In the above examples, fuzzy logic usually matched the performance of an anaesthetist and sometimes exceeded it. Automated 'intelligent' systems of this sort are more reliable than manual interventions (they are not prone to stress and fatigue) and by reducing routine workload they should allow the anaesthetist to focus more on critical events. There have been occasions when fuzzy logic systems did not match routine performance by an anaesthetist, but this may be a matter of inadequate programming (fuzzy logic still requires an expert anaesthetist to set the rules). Also fuzzy logic lacks clinical intuition; an advantage of human anaesthetists is that they sometimes rightly ignore the rules. However, failures are rare, and the ability to learn and adapt gives them far greater potential than alternative computerized methods such as fixed Boolean algorithms.1,15 Moreover, their output is a smooth function rather than a lurch between all or nothing.
Enthusiasts for fuzzy logic in anaesthetics envisage an allencompassing system that monitors vital signs and interdependently controls ventilation, relaxation, haemodynamic status, analgesia and sedation. However, nobody sees this replacing the anaesthetist: the aim is to enhance the anaesthetist's potential.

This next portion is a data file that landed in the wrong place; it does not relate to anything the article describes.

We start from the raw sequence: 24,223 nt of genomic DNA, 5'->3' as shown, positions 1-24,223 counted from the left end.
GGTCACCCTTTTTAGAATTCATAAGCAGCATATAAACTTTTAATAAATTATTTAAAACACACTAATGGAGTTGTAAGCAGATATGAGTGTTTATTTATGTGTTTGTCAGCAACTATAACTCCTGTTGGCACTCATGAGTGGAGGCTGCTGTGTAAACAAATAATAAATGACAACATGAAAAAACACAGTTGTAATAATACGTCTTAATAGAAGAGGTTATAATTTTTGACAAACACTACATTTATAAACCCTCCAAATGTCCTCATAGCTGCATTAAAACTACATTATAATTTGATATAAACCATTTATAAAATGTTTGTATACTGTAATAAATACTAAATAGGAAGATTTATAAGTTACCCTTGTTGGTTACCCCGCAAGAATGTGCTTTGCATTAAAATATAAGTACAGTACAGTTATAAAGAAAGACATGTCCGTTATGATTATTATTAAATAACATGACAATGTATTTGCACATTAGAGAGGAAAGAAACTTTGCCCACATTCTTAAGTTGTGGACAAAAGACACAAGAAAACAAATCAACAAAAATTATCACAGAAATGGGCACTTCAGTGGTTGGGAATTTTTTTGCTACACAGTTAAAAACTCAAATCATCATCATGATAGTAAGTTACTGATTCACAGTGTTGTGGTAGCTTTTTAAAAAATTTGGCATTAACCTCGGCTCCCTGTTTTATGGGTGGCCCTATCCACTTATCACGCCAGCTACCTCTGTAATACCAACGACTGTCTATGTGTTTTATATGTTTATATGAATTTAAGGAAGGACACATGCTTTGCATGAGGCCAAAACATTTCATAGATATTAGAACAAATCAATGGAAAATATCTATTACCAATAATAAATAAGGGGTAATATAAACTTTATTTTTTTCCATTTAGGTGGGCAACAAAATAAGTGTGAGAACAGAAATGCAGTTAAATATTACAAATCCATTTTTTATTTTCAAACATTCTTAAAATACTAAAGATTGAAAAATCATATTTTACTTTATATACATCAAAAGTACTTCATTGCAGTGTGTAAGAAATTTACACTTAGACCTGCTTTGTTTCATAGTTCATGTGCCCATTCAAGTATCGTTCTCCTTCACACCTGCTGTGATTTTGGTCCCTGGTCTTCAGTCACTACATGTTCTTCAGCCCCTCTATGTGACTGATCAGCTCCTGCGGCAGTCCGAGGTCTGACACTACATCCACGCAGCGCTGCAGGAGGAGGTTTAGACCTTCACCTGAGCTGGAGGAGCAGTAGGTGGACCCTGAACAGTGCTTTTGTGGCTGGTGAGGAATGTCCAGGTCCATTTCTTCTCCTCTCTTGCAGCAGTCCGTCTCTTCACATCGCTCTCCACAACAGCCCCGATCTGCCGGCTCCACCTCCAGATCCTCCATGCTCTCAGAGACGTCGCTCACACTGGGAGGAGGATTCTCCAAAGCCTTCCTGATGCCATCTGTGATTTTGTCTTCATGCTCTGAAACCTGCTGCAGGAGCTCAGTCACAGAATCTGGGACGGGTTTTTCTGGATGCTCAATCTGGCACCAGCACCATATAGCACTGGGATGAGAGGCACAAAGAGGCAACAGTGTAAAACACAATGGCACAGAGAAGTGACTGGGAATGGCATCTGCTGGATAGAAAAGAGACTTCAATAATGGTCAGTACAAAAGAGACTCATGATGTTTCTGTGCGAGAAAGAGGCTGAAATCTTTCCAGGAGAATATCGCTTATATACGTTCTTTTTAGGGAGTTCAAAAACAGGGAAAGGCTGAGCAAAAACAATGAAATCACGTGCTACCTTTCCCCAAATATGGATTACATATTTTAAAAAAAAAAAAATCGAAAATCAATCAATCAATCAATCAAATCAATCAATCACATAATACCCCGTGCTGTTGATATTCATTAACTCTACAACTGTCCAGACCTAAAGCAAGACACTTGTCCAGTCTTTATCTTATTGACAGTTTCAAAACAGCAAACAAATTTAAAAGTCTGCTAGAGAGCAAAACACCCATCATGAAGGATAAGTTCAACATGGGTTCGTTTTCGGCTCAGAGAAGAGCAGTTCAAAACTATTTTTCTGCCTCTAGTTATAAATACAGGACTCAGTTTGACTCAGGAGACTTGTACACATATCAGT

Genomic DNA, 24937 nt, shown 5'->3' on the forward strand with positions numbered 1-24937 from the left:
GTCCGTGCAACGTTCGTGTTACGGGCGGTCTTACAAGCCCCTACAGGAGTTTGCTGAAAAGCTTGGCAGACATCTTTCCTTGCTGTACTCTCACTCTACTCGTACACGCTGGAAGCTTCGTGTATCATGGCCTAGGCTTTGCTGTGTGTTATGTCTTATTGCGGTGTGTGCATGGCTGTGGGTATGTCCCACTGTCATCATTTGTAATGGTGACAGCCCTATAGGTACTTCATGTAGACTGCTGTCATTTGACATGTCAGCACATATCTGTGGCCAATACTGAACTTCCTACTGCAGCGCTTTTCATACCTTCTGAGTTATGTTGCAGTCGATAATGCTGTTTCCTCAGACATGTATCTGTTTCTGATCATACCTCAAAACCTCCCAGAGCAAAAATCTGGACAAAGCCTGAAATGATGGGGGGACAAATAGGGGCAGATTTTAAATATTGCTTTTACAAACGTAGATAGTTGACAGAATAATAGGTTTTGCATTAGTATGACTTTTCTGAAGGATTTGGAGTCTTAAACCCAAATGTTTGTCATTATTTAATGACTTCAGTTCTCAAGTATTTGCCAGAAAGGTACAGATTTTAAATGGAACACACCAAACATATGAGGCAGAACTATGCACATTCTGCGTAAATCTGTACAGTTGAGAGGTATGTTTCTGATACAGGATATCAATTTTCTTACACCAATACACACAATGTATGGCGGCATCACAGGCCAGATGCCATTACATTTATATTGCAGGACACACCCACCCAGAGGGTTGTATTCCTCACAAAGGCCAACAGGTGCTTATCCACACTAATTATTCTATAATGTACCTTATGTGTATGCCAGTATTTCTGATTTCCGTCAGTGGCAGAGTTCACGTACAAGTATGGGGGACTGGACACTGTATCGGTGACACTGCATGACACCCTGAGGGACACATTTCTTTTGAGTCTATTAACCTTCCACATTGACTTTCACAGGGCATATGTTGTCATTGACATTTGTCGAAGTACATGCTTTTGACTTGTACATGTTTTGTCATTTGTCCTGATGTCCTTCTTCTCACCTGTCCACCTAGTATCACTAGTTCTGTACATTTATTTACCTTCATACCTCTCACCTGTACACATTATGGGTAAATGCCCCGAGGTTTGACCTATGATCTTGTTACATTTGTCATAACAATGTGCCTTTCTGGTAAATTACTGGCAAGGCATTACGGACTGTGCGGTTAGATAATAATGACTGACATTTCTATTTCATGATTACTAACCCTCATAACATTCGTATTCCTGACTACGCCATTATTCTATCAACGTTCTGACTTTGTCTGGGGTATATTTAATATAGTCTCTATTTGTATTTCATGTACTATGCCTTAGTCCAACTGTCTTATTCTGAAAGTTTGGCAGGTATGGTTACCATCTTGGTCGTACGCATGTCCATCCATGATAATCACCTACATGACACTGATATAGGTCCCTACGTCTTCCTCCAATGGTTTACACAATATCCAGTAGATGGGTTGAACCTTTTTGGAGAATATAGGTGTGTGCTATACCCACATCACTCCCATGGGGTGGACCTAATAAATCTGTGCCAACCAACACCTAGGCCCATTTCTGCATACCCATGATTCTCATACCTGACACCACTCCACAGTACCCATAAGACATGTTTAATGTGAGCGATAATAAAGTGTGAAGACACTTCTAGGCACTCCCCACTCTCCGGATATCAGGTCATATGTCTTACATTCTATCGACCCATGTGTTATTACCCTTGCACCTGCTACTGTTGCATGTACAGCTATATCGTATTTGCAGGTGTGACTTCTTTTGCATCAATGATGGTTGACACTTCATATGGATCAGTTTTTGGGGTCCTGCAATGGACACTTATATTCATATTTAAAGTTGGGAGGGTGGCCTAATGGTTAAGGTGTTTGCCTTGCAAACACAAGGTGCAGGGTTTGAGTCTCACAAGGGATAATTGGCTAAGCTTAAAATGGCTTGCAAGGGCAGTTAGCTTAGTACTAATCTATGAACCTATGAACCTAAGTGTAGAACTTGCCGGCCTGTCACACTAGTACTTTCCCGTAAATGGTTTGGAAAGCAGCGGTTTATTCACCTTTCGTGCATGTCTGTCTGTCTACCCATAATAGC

A possible future avenue for the use of fuzzy logic is in the management of patients where no fully trained anaesthetist is available. And, even in a large hospital, one can imagine a single anaesthetist being able to circulate from theatre to theatre, supervising multiple operations and dealing with unpredicted events while fuzzy logic systems make automatic adjustments determined by specific guidelines. The potential applications for fuzzy logic are limited only by our imaginations.